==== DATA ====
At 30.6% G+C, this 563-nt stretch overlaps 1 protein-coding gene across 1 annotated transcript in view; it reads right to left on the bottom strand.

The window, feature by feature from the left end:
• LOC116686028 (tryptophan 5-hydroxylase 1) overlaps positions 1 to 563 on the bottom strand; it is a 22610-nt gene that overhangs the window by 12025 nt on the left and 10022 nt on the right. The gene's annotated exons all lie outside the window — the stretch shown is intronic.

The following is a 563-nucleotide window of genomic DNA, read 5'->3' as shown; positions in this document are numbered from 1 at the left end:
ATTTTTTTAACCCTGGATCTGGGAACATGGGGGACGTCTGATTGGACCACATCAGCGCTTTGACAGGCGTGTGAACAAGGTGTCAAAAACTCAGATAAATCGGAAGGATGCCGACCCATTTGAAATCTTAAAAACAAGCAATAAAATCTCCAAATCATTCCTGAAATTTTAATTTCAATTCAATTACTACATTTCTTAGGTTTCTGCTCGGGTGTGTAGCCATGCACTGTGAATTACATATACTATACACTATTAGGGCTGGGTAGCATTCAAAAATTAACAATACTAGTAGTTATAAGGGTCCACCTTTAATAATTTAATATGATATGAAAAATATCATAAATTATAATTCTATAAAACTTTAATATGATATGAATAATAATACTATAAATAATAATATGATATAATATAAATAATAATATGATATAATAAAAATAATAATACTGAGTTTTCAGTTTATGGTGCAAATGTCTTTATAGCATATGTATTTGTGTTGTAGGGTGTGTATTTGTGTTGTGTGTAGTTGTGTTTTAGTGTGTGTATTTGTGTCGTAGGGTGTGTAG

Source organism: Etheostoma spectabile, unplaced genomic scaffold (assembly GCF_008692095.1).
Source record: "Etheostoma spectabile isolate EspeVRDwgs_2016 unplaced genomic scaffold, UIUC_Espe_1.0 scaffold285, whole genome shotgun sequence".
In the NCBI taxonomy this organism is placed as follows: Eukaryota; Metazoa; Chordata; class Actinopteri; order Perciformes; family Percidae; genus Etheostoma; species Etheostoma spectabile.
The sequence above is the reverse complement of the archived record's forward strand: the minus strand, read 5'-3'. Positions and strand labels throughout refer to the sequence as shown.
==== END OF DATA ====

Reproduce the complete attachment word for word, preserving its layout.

At 30.6% G+C, this 563-nt stretch overlaps 1 protein-coding gene across 1 annotated transcript in view; it reads right to left on the bottom strand.

The window, feature by feature from the left end:
• LOC116686028 (tryptophan 5-hydroxylase 1) overlaps positions 1 to 563 on the bottom strand; it is a 22610-nt gene that overhangs the window by 12025 nt on the left and 10022 nt on the right. The gene's annotated exons all lie outside the window — the stretch shown is intronic.

The following is a 563-nucleotide window of genomic DNA, read 5'->3' as shown; positions in this document are numbered from 1 at the left end:
ATTTTTTTAACCCTGGATCTGGGAACATGGGGGACGTCTGATTGGACCACATCAGCGCTTTGACAGGCGTGTGAACAAGGTGTCAAAAACTCAGATAAATCGGAAGGATGCCGACCCATTTGAAATCTTAAAAACAAGCAATAAAATCTCCAAATCATTCCTGAAATTTTAATTTCAATTCAATTACTACATTTCTTAGGTTTCTGCTCGGGTGTGTAGCCATGCACTGTGAATTACATATACTATACACTATTAGGGCTGGGTAGCATTCAAAAATTAACAATACTAGTAGTTATAAGGGTCCACCTTTAATAATTTAATATGATATGAAAAATATCATAAATTATAATTCTATAAAACTTTAATATGATATGAATAATAATACTATAAATAATAATATGATATAATATAAATAATAATATGATATAATAAAAATAATAATACTGAGTTTTCAGTTTATGGTGCAAATGTCTTTATAGCATATGTATTTGTGTTGTAGGGTGTGTATTTGTGTTGTGTGTAGTTGTGTTTTAGTGTGTGTATTTGTGTCGTAGGGTGTGTAG

Source organism: Etheostoma spectabile, unplaced genomic scaffold (assembly GCF_008692095.1).
Source record: "Etheostoma spectabile isolate EspeVRDwgs_2016 unplaced genomic scaffold, UIUC_Espe_1.0 scaffold285, whole genome shotgun sequence".
In the NCBI taxonomy this organism is placed as follows: Eukaryota; Metazoa; Chordata; class Actinopteri; order Perciformes; family Percidae; genus Etheostoma; species Etheostoma spectabile.
The sequence above is the reverse complement of the archived record's forward strand: the minus strand, read 5'-3'. Positions and strand labels throughout refer to the sequence as shown.